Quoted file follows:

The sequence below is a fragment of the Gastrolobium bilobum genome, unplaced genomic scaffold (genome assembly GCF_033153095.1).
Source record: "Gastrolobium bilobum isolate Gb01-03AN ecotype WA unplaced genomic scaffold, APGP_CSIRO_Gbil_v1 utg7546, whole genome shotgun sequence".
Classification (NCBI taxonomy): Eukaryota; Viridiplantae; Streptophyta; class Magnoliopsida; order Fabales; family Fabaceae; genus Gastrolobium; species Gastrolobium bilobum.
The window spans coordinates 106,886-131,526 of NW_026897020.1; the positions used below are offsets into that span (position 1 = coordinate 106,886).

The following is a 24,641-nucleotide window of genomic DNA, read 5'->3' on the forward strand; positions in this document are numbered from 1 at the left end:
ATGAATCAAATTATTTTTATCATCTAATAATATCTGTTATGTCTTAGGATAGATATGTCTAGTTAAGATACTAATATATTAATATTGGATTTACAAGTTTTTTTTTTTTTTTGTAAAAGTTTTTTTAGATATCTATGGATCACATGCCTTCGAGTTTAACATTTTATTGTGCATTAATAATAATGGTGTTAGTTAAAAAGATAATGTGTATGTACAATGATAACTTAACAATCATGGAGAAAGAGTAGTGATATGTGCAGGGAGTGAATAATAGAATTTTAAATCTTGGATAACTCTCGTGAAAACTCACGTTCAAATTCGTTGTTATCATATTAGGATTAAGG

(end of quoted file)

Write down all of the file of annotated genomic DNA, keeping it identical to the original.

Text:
The sequence below is a fragment of the Gastrolobium bilobum genome, unplaced genomic scaffold (genome assembly GCF_033153095.1).
Source record: "Gastrolobium bilobum isolate Gb01-03AN ecotype WA unplaced genomic scaffold, APGP_CSIRO_Gbil_v1 utg7546, whole genome shotgun sequence".
Classification (NCBI taxonomy): Eukaryota; Viridiplantae; Streptophyta; class Magnoliopsida; order Fabales; family Fabaceae; genus Gastrolobium; species Gastrolobium bilobum.
The window spans coordinates 106,886-131,526 of NW_026897020.1; the positions used below are offsets into that span (position 1 = coordinate 106,886).

The following is a 24,641-nucleotide window of genomic DNA, read 5'->3' on the forward strand; positions in this document are numbered from 1 at the left end:
ATGAATCAAATTATTTTTATCATCTAATAATATCTGTTATGTCTTAGGATAGATATGTCTAGTTAAGATACTAATATATTAATATTGGATTTACAAGTTTTTTTTTTTTTTTGTAAAAGTTTTTTTAGATATCTATGGATCACATGCCTTCGAGTTTAACATTTTATTGTGCATTAATAATAATGGTGTTAGTTAAAAAGATAATGTGTATGTACAATGATAACTTAACAATCATGGAGAAAGAGTAGTGATATGTGCAGGGAGTGAATAATAGAATTTTAAATCTTGGATAACTCTCGTGAAAACTCACGTTCAAATTCGTTGTTATCATATTAGGATTAAGG